Nancy Santanello (70), a Democrat from New Hope, PA, was raised Catholic and converted to Judaism when she married her Jewish husband. At Howard University, she was the only white woman in her medical school class. She spent most of her career at the pharmaceutical company Merck, where she led the Department of Epidemiology for 12 years. She is vocal about politics on Twitter. “Where else,” she says, “can you publicly tell President Trump that he’s a moron?”
We are providing the unfiltered opinions of voters interviewed for this project. Those views are based on their understanding and perception of facts and information from a range of sources. In some cases, that information may be misleading or incorrect.
Have you made up your mind about who to support for president?
My husband and I have provided financial support to five candidates because we want them to stay in the debates—Warren, Harris, Booker, Buttigieg and Steve Bullock, who probably doesn’t have a chance, but we wanted to support a moderate. I’m not into Biden. He makes too many gaffes and isn’t quick or witty enough. I love Warren—she really is my top choice. But I’m concerned too many people won’t vote for her. We had dinner with good friends who absolutely hate Trump, but they don’t like Warren. They think she is a shrew and too aggressive. They couldn’t really explain why.
Do you think the women candidates are held to a different standard than the men?
Unfortunately, yes. So many people in this country see the strength and toughness of women like Warren and Harris as being aggressive or whiny. In the White House, we have the whiner-in-chief, but he can bully people and name call, and he’s seen as strong.
You supported Sanders in the 2016 primary. Why aren’t you supporting him now?
The “Bernie bro” thing just left a terrible taste in my mouth. The almost cult-like, Bernie-can-do-no-wrong devotion to him reminds me of Trump. But I think my not supporting Bernie isn’t so much a reaction to him as it is to his supporters.
What three issues concern you most?
As a physician I’m very concerned about health care. I’m not crazy about Medicare-for-All because I think it will be difficult to convince people who don’t like change and want more choice. These buzzwords frighten moderates and independents. Climate change and women’s rights, particularly abortion rights, are also all really important to me. The idea of putting the sanctity of a fetus above a woman’s life is horrible. If I had a fourth issue, it would be social injustice and racism. I think Trump is a racist.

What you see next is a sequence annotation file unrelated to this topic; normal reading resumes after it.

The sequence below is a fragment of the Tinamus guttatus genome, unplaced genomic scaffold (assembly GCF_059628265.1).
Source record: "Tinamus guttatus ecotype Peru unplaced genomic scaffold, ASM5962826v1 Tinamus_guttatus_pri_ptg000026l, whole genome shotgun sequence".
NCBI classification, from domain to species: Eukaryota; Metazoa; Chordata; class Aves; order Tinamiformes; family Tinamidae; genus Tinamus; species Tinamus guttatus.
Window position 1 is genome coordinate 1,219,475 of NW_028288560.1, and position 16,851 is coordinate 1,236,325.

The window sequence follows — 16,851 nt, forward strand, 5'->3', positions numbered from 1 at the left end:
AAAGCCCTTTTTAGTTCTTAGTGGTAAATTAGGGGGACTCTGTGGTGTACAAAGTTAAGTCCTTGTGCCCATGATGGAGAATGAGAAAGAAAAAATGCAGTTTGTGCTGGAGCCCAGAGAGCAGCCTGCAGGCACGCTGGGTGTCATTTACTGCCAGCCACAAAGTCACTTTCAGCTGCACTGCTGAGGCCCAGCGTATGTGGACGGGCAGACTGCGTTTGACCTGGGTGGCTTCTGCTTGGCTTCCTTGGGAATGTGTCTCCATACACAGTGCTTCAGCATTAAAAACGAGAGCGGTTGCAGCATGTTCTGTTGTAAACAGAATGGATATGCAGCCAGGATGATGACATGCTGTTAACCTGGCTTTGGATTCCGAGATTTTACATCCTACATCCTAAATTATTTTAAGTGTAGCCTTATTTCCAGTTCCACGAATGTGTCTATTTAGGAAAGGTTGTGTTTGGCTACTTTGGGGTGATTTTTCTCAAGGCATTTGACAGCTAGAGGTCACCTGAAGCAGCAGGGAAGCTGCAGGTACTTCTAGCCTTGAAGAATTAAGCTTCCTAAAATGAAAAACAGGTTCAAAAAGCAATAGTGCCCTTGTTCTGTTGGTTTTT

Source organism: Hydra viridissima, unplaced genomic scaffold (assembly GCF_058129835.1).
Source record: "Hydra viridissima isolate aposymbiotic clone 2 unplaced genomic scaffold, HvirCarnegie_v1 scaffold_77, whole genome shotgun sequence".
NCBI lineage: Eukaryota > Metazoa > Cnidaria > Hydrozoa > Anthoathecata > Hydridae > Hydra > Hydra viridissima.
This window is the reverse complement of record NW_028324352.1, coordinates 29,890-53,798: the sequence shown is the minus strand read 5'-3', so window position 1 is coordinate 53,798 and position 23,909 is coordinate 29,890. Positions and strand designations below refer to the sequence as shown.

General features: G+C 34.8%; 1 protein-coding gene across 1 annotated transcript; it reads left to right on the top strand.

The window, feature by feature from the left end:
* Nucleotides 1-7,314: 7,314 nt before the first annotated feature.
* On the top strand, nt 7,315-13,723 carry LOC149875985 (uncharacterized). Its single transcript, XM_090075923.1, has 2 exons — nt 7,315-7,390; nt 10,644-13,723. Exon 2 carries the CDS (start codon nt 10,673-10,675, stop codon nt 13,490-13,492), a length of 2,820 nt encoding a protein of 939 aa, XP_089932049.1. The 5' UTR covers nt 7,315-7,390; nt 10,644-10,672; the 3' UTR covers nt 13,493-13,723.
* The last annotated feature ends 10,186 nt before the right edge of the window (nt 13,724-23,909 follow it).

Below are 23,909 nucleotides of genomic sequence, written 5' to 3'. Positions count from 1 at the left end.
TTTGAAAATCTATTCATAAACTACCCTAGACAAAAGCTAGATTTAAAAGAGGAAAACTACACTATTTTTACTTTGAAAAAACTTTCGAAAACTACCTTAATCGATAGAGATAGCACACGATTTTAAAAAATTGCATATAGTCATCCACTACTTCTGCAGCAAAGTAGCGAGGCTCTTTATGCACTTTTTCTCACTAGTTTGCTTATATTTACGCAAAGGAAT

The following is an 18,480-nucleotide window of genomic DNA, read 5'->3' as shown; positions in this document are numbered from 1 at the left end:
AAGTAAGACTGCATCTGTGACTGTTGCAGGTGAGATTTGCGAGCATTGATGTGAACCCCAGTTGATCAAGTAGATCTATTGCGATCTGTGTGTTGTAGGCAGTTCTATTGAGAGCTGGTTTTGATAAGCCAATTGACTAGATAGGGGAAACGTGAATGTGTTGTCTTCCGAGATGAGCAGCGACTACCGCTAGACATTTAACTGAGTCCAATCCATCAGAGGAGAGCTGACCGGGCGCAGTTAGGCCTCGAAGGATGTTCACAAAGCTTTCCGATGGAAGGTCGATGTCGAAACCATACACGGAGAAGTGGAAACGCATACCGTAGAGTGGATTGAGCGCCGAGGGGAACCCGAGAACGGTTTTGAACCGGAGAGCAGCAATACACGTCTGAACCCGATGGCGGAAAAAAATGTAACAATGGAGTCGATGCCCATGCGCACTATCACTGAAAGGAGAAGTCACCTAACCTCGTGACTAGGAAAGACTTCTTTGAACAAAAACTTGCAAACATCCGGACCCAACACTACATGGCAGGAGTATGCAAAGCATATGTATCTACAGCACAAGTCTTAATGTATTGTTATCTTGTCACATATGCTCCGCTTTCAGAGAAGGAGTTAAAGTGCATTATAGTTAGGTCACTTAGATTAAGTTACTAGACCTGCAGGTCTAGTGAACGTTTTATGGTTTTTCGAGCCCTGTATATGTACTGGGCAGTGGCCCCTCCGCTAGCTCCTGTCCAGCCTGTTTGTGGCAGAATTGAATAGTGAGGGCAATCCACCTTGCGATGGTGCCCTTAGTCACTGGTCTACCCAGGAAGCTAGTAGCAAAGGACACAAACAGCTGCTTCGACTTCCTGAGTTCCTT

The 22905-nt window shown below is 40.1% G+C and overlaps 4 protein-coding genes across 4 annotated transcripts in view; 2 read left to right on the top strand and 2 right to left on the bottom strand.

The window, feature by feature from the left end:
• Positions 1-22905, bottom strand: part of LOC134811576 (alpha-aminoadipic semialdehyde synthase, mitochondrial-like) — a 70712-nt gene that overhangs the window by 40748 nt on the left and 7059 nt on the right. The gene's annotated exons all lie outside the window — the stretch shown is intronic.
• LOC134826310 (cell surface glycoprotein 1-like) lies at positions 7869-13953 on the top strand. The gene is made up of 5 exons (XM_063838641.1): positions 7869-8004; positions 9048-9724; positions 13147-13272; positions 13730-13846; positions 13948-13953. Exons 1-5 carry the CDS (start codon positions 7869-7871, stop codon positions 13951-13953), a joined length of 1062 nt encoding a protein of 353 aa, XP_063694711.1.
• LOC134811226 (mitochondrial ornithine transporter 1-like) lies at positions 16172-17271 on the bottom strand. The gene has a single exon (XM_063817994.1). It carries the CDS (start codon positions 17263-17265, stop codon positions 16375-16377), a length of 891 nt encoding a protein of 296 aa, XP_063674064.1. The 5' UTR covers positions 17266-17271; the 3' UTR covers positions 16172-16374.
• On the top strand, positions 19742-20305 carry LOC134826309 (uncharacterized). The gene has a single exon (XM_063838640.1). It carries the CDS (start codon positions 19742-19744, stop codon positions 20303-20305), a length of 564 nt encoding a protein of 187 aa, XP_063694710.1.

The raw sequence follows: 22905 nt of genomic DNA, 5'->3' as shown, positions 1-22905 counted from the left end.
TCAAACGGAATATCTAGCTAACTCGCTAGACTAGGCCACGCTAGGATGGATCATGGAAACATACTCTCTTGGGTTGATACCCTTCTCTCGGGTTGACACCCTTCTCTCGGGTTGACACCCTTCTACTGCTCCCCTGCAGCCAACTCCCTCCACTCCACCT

Are a candidate’s views on Israel important to you?
If a candidate was anti-Israel that would be a problem. I’ve been to Israel several times and have done research on their health-care system. I love it there. But Israel isn’t perfect, just like the United States isn’t perfect. Israel is a refuge for the Jewish population, but it is also a country with a political system that doesn’t treat all citizens equally. Of course, when the Palestinians are bombing Israel and building tunnels I’m pissed, but I’m also pissed when Jews are killing Palestinians. I’d love to see peace, but I don’t know how to achieve it. I see Trump as just using Israel and using Jews, and appealing to very Orthodox Jews and evangelicals. I find the devotion on the right to Israel from evangelicals offensive.
Does your Judaism affect your political views?
If there was an anti-Semitic candidate, yes it would. Raising Jewish children, being married to a Jewish man, heightens my awareness of anti-Semitic sentiments, tropes, memes and jokes. But before I got married and converted to Judaism, I also felt that way.
What do you think about the impeachment inquiry?
I was one of those people who was pretty aligned with Nancy Pelosi’s position that we should investigate and not go whole hog into it because Trump could use it to fire up the base. But after the Ukraine conversation, the mob boss tactics and the cover-up, I’m on board. How much of neglecting law and order and the Constitution can we put up with?